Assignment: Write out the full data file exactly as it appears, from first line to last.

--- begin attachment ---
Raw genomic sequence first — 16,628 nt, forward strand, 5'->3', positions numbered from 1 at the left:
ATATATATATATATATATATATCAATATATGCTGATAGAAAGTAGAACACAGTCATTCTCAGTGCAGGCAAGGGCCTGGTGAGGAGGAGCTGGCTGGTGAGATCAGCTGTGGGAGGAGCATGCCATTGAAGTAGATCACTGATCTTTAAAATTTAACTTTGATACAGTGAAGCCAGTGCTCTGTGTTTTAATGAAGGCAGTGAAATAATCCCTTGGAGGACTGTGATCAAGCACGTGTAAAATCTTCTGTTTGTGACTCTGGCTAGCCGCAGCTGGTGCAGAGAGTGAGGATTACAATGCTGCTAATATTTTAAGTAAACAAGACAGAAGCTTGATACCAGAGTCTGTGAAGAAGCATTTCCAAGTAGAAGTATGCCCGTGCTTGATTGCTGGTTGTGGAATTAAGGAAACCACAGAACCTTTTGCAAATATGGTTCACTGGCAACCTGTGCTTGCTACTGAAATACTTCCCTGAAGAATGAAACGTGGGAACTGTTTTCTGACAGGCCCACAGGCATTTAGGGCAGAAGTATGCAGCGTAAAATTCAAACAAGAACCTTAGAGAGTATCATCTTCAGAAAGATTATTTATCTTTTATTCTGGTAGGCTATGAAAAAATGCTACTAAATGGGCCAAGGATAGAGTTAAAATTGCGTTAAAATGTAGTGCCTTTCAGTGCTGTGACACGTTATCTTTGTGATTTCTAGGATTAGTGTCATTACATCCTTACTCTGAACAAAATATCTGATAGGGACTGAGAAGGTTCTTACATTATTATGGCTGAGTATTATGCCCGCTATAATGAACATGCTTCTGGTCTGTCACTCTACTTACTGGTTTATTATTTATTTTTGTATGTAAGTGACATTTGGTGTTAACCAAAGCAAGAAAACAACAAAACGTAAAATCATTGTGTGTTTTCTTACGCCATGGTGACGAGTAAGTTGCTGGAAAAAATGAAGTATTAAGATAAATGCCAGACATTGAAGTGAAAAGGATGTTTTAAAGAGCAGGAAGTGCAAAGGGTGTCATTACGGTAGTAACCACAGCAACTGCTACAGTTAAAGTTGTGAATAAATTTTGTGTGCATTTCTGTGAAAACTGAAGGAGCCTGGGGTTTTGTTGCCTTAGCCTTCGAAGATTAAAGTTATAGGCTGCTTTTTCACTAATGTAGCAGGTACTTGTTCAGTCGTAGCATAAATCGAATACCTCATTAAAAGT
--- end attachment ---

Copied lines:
Raw genomic sequence first — 16,628 nt, forward strand, 5'->3', positions numbered from 1 at the left:
ATATATATATATATATATATATCAATATATGCTGATAGAAAGTAGAACACAGTCATTCTCAGTGCAGGCAAGGGCCTGGTGAGGAGGAGCTGGCTGGTGAGATCAGCTGTGGGAGGAGCATGCCATTGAAGTAGATCACTGATCTTTAAAATTTAACTTTGATACAGTGAAGCCAGTGCTCTGTGTTTTAATGAAGGCAGTGAAATAATCCCTTGGAGGACTGTGATCAAGCACGTGTAAAATCTTCTGTTTGTGACTCTGGCTAGCCGCAGCTGGTGCAGAGAGTGAGGATTACAATGCTGCTAATATTTTAAGTAAACAAGACAGAAGCTTGATACCAGAGTCTGTGAAGAAGCATTTCCAAGTAGAAGTATGCCCGTGCTTGATTGCTGGTTGTGGAATTAAGGAAACCACAGAACCTTTTGCAAATATGGTTCACTGGCAACCTGTGCTTGCTACTGAAATACTTCCCTGAAGAATGAAACGTGGGAACTGTTTTCTGACAGGCCCACAGGCATTTAGGGCAGAAGTATGCAGCGTAAAATTCAAACAAGAACCTTAGAGAGTATCATCTTCAGAAAGATTATTTATCTTTTATTCTGGTAGGCTATGAAAAAATGCTACTAAATGGGCCAAGGATAGAGTTAAAATTGCGTTAAAATGTAGTGCCTTTCAGTGCTGTGACACGTTATCTTTGTGATTTCTAGGATTAGTGTCATTACATCCTTACTCTGAACAAAATATCTGATAGGGACTGAGAAGGTTCTTACATTATTATGGCTGAGTATTATGCCCGCTATAATGAACATGCTTCTGGTCTGTCACTCTACTTACTGGTTTATTATTTATTTTTGTATGTAAGTGACATTTGGTGTTAACCAAAGCAAGAAAACAACAAAACGTAAAATCATTGTGTGTTTTCTTACGCCATGGTGACGAGTAAGTTGCTGGAAAAAATGAAGTATTAAGATAAATGCCAGACATTGAAGTGAAAAGGATGTTTTAAAGAGCAGGAAGTGCAAAGGGTGTCATTACGGTAGTAACCACAGCAACTGCTACAGTTAAAGTTGTGAATAAATTTTGTGTGCATTTCTGTGAAAACTGAAGGAGCCTGGGGTTTTGTTGCCTTAGCCTTCGAAGATTAAAGTTATAGGCTGCTTTTTCACTAATGTAGCAGGTACTTGTTCAGTCGTAGCATAAATCGAATACCTCATTAAAAGT